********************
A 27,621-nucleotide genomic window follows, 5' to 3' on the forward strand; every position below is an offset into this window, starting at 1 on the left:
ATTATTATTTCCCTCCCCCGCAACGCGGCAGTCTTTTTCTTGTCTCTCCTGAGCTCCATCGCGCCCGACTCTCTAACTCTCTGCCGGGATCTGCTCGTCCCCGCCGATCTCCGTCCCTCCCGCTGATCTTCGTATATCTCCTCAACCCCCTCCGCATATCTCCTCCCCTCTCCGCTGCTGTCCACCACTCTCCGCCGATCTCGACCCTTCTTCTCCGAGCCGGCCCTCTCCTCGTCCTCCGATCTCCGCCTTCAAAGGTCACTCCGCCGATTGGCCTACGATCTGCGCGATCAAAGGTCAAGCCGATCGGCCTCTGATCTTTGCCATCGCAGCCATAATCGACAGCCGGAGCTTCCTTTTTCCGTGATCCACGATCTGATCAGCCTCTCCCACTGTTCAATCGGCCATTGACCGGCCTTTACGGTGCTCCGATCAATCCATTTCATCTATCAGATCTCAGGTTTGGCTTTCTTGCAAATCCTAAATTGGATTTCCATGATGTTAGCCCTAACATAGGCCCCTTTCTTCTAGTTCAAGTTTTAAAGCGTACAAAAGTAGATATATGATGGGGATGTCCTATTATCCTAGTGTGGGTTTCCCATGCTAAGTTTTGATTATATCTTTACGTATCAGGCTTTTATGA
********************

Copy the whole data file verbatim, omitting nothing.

A 27,621-nucleotide genomic window follows, 5' to 3' on the forward strand; every position below is an offset into this window, starting at 1 on the left:
ATTATTATTTCCCTCCCCCGCAACGCGGCAGTCTTTTTCTTGTCTCTCCTGAGCTCCATCGCGCCCGACTCTCTAACTCTCTGCCGGGATCTGCTCGTCCCCGCCGATCTCCGTCCCTCCCGCTGATCTTCGTATATCTCCTCAACCCCCTCCGCATATCTCCTCCCCTCTCCGCTGCTGTCCACCACTCTCCGCCGATCTCGACCCTTCTTCTCCGAGCCGGCCCTCTCCTCGTCCTCCGATCTCCGCCTTCAAAGGTCACTCCGCCGATTGGCCTACGATCTGCGCGATCAAAGGTCAAGCCGATCGGCCTCTGATCTTTGCCATCGCAGCCATAATCGACAGCCGGAGCTTCCTTTTTCCGTGATCCACGATCTGATCAGCCTCTCCCACTGTTCAATCGGCCATTGACCGGCCTTTACGGTGCTCCGATCAATCCATTTCATCTATCAGATCTCAGGTTTGGCTTTCTTGCAAATCCTAAATTGGATTTCCATGATGTTAGCCCTAACATAGGCCCCTTTCTTCTAGTTCAAGTTTTAAAGCGTACAAAAGTAGATATATGATGGGGATGTCCTATTATCCTAGTGTGGGTTTCCCATGCTAAGTTTTGATTATATCTTTACGTATCAGGCTTTTATGA